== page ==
R&B and soul singer William “Smokey” Robinson, who recently visited the White House, was later interviewed on National Public Radio about his writing process. He said “there are no new words. No new chords. Maybe even no new ideas. I just want to say ‘I love you’ in a way it’s never been said before.”
Then NPR played one of his most famous song lyrics . .
“Take a good look at my face.
You see my smile seems out of place.
Look closely, it’s easy to trace
the tracks of my tears.”
My kids were on spring break last week so there wasn’t much time to write, but lots of time to pay attention. It must have gone pretty well because one day my son, while riding in the car, said, “Today is a gleaming, sunny diamond day!”
Overheard at Conversations & Connections Conference in Washington, D.C. April 16:
“We all feel like failures. All this week I woke up at 5 a.m. in a pool of my own anxiety. Most of writing lies in outlasting your own self doubt.”
— Keynote speaker Steve Almond, author of the story collections My Life in Heavy Metal and The Evil B.B. Chow, among other publications.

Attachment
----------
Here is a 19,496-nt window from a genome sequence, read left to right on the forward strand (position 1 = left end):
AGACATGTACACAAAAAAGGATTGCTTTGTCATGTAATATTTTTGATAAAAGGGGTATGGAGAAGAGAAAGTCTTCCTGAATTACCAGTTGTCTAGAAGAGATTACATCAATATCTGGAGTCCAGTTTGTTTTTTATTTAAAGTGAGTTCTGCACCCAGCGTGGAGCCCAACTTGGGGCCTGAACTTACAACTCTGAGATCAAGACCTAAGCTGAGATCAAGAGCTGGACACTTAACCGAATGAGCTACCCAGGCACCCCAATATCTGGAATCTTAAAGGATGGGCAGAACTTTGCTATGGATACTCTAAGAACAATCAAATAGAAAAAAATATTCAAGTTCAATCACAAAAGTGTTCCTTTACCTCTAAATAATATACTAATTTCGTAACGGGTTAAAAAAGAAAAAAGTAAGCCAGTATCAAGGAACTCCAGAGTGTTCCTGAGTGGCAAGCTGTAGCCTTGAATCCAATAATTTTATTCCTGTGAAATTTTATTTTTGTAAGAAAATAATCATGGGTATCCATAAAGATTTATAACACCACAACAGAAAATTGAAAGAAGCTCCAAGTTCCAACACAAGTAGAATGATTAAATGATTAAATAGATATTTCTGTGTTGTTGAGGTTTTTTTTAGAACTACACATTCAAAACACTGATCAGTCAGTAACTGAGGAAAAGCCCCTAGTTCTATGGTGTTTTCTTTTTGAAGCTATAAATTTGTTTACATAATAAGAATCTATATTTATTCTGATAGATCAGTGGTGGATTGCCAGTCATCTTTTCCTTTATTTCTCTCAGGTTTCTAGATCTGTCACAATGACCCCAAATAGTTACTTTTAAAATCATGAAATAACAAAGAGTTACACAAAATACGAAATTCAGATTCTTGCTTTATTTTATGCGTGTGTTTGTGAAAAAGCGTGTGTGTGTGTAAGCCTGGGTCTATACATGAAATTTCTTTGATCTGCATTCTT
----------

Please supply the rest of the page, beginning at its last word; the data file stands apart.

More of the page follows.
Writing teachers often emphasize showing over telling. And I point out, as a general rule, that most compelling stories employ about 80 percent showing and 20 percent telling (or similar formulas: 90/10 or 75/25). My students at Hopkins, after all, are mostly scientists so can easily get their heads around Newtonian numbers.
To demonstrate, I wrote the following quote on the board for the showing/telling formula.
“I saw a werewolf drinking a pina colada at Trader Vics, and his hair was perfect.”–Warren Zevon, lyrics from Werewolf in London
We all know Muammar Gaddafi is a very bad man.
Back in the 1980s, President Ronald Reagan called him both dangerous and flaky.
My question is: Why is he still ‘Colonel’ Muammar Gaddafi.
After 42 years of totalitarian rule, wouldn’t you think he would at least promote himself to General?
Check out this really cool list of flash fiction journals. Here’s literature for everyone on the deadline of daily life:
A tribute to Sei Shonagon:
It’s hateful to watch a mother talking loudly on her cell phone while her three-year-old boy plays video games on her iPad. It’s not the games, per se. And I don’t begrudge personal mommy breaks (even though her chatter is rather annoying, marring my much needed personal mommy break). It’s the maniacal laughter that pours forth from the tablet every time the kid wins. Or loses.